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poem: their journey withered

October 22, 2009 Leave a comment Go to comments

heron’s cry —
in the falling darkness
two blossoms

autumn thunder, evening
a branch trembles
as crow goes wandering
the petals alight
on mountain snow

heat-faded remains of daffodils,
their journey withered
in inches

Snow comes early in the mountains, but dried flower petals retain the memory of summer’s heat. And everything has its own journey to make, whether long or short.

I linked this poem to the readwritepoem blog, where there is a weekly poetry “prompt” inviting people to submit poems on a new theme each week. This week’s theme was giving up control, writing a poem by pulling randomly from a bag of words that had been cut up from a different source — another poem, a newspaper article, or even a memo from the boss at work :-).

I randomly selected words from some of my favorite haiku from Basho. Here they are as I pulled them from the bag (highlighting the phrases that I used for my poem):

heron’s cry falling darkness two blossoms field echo lightning above nightfall temple autumn thunder evening branch trembles wandering goes crow petal alights mountain snow leaves shimmering heat faded remain daffodils journey withered inches dead silence one into perfect fragrant enough waterfall’s rose barely dried bells sick first bend dream grass stabs

Then all I did was add some line breaks and a few tweaks for grammar. If you are going to try to make a poem from words pulled from a bag, you could do worse than starting with Basho’s words!

(You can read other poets’ submissions on the theme at the readwritepoem blog too.)

  1. October 22, 2009 at 8:15 am

    lovely… naturally, a fine choice of words to begin your morphing-into-a-dynamic poem. Great read… fine job.

  2. October 22, 2009 at 8:53 am

    You selected fine lines and did a great job.

    Terma Rima: psychedelic pajamas

  3. October 22, 2009 at 9:00 am

    You managed to keep a surprising amount of the feel of haiku in the more extended poem. Basho as a starting point certainly gave an advantage, but you had to fit everything in place intelligibly and artistically, which you managed very well.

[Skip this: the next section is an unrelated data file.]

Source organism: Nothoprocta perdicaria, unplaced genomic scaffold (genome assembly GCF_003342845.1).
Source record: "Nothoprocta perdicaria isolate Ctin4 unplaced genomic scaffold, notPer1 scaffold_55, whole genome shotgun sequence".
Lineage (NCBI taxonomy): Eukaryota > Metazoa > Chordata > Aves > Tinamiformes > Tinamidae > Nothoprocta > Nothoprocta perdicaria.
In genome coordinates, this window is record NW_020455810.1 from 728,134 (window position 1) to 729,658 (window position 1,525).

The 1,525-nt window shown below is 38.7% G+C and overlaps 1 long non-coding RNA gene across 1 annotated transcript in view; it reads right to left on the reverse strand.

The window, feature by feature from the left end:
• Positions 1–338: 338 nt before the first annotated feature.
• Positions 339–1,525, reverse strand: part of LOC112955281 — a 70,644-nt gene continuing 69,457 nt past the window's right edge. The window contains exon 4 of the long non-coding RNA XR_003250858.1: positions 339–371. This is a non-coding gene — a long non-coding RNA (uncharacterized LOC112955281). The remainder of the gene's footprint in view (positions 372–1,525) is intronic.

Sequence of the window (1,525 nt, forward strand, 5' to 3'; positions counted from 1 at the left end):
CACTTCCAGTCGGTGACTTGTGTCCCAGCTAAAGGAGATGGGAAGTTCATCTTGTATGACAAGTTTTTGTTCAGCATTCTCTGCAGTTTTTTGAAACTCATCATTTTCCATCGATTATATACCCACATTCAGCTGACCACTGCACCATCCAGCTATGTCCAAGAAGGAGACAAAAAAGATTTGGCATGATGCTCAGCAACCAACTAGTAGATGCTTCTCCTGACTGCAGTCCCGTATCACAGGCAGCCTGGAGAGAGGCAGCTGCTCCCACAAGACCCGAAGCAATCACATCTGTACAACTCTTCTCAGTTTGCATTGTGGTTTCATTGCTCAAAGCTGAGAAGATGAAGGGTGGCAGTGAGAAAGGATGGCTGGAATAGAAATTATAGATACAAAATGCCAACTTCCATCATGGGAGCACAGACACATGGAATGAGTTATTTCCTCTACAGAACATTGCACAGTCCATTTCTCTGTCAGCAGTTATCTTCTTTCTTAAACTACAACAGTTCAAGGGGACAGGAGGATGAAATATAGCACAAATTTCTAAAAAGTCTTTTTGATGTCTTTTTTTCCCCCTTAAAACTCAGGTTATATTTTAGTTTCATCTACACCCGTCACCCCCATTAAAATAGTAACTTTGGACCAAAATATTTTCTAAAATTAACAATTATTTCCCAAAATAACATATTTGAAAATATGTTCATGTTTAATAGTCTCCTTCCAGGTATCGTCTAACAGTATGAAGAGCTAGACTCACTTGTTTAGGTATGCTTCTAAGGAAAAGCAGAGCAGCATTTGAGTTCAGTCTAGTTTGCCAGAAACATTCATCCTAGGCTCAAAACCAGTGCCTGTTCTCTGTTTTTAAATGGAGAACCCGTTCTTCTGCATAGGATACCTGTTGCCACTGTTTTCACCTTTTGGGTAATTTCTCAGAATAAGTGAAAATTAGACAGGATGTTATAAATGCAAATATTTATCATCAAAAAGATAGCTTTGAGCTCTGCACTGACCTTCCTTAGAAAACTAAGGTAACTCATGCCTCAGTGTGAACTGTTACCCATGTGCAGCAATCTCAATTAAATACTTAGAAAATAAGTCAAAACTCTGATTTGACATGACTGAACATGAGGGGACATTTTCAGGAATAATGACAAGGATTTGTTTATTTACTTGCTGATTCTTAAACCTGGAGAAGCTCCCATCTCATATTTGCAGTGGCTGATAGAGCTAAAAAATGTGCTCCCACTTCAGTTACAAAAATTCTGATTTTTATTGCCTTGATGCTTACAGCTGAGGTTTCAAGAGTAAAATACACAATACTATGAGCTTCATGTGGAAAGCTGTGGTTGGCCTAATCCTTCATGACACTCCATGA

4. October 22, 2009 at 10:56 am

    Dave, you’re back! Where have you been, stomping around the hills and valleys? I found the play of words in your poem pulling at my memories of living in the Colorado and Arizona mountains. Thanks for the ride and your fine effort.

    It’s good to be back :-) There was a bit of hills and valleys but mostly just work work work. — throwshiswords

  5. davidmoolten
    October 22, 2009 at 12:54 pm

    I think the idea of using Basho haiku for this exercise was a very good one, as they have great energy in each of the words, which you have retained and transmitted deftly here, the final poem original and yet with a haiku-like brevity and natural focus.

  6. October 22, 2009 at 1:39 pm

    These are so very interesting, concise and perfectly haikuesque. I can see that you had far more fun than I and more talent, as well!

  7. October 22, 2009 at 8:47 pm

    Very lovely, each bit it’s own small gem.

  8. October 23, 2009 at 5:33 pm

    This turned out wonderfully. The ending is lovely.

  9. October 23, 2009 at 7:06 pm

    nicely done…thanks for sharing this

  10. October 25, 2009 at 11:51 am

    I really love the title, especially the word “withered.” I think it would be great to call your unique cut-up haiku as “withered” haiku! You may have invented an entirely new genre! Were all the Basho pieces you selected all translated by the same translator?
    –Therese L. Broderick

    The haiku came from different collections with different translators. But since they were the translations that spoke most to me I suppose they might seem to have a common feel. — throwshiswords

  11. October 26, 2009 at 8:32 am

    “their journey withered in inches” gives me chills. great work!

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